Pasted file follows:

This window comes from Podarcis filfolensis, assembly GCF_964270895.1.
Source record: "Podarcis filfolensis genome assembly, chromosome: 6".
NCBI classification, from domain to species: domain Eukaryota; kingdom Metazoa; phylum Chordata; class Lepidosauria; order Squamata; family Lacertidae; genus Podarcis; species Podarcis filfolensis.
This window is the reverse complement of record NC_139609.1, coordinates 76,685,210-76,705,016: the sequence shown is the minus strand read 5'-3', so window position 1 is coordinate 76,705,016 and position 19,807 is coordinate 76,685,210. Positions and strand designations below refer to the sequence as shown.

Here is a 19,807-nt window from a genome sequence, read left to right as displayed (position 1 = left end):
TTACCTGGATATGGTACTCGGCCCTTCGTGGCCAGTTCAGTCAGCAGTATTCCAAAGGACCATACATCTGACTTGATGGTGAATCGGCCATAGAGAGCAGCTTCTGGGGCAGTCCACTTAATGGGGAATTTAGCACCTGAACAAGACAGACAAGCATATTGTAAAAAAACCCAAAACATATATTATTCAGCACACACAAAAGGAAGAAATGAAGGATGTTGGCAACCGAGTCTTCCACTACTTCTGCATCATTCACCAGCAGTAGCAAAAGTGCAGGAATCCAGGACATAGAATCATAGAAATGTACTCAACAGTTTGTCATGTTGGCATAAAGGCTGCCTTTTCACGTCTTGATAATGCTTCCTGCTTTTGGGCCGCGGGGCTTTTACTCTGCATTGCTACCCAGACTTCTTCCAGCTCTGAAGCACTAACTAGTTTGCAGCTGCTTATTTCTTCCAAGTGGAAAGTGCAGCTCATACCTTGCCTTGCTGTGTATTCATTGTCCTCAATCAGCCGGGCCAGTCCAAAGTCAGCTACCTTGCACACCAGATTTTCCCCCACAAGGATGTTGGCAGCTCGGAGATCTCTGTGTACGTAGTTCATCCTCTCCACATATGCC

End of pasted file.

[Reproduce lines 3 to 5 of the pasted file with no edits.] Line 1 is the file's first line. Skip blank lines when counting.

NCBI classification, from domain to species: domain Eukaryota; kingdom Metazoa; phylum Chordata; class Lepidosauria; order Squamata; family Lacertidae; genus Podarcis; species Podarcis filfolensis.
This window is the reverse complement of record NC_139609.1, coordinates 76,685,210-76,705,016: the sequence shown is the minus strand read 5'-3', so window position 1 is coordinate 76,705,016 and position 19,807 is coordinate 76,685,210. Positions and strand designations below refer to the sequence as shown.

Here is a 19,807-nt window from a genome sequence, read left to right as displayed (position 1 = left end):